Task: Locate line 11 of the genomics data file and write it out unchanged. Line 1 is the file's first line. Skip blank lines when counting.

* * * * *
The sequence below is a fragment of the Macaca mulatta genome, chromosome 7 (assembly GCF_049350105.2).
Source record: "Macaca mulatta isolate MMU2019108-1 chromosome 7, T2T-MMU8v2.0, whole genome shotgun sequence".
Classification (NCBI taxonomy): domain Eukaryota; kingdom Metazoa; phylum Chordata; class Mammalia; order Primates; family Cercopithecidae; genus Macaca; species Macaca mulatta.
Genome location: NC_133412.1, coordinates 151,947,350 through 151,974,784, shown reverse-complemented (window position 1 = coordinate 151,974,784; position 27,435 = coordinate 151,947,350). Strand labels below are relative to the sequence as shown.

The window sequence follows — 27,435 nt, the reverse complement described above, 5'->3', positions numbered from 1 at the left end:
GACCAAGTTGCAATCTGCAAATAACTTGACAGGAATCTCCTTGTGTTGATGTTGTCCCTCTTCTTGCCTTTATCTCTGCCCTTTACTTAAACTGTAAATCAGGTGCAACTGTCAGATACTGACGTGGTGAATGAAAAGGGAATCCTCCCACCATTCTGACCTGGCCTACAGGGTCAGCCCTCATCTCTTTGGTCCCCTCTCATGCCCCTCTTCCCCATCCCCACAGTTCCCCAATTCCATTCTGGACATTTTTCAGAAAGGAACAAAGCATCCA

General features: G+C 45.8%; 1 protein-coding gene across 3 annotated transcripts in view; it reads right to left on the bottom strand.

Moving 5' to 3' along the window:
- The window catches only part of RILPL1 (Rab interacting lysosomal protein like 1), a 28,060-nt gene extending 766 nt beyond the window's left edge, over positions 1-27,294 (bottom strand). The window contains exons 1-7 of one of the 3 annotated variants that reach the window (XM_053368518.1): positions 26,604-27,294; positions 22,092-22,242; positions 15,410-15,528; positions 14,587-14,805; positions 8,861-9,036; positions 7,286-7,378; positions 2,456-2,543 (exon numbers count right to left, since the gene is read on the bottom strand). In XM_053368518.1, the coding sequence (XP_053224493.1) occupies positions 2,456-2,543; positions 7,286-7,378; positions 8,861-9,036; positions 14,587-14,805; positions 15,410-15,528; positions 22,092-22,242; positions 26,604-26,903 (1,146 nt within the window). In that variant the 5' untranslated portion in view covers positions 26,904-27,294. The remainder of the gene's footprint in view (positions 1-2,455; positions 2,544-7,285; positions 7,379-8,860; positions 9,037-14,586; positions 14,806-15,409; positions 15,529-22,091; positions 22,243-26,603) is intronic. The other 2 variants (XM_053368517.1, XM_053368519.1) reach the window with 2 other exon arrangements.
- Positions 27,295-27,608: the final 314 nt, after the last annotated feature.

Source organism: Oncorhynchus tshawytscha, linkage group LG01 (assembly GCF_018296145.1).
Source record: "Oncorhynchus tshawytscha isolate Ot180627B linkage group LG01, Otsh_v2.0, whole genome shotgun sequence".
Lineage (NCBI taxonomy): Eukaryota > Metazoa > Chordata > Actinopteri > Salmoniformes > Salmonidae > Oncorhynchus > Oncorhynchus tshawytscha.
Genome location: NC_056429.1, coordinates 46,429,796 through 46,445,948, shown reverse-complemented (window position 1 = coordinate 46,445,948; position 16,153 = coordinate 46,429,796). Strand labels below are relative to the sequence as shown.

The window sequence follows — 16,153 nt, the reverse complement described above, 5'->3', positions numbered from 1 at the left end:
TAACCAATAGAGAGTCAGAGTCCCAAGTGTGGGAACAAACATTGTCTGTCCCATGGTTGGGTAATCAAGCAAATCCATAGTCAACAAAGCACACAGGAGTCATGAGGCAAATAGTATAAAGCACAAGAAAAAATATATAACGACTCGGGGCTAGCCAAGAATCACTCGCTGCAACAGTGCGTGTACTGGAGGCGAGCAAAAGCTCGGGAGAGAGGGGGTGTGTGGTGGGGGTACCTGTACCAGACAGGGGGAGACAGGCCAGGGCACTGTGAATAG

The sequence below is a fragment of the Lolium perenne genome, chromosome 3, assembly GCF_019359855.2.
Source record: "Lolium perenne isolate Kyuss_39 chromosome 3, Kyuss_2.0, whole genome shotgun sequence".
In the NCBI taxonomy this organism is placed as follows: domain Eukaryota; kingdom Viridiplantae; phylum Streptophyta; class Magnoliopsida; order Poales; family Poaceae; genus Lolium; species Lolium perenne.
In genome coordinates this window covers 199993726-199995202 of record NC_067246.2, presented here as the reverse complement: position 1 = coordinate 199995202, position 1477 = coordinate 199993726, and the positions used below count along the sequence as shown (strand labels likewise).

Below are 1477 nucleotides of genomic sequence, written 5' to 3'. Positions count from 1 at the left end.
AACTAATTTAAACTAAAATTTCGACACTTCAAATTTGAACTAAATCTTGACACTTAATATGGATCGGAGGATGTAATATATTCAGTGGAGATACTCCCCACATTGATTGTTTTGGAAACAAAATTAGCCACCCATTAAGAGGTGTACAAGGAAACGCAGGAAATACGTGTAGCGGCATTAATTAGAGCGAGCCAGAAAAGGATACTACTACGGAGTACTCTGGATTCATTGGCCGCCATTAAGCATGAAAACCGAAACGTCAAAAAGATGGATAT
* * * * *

Source organism: Oncorhynchus tshawytscha, linkage group LG01 (assembly GCF_018296145.1).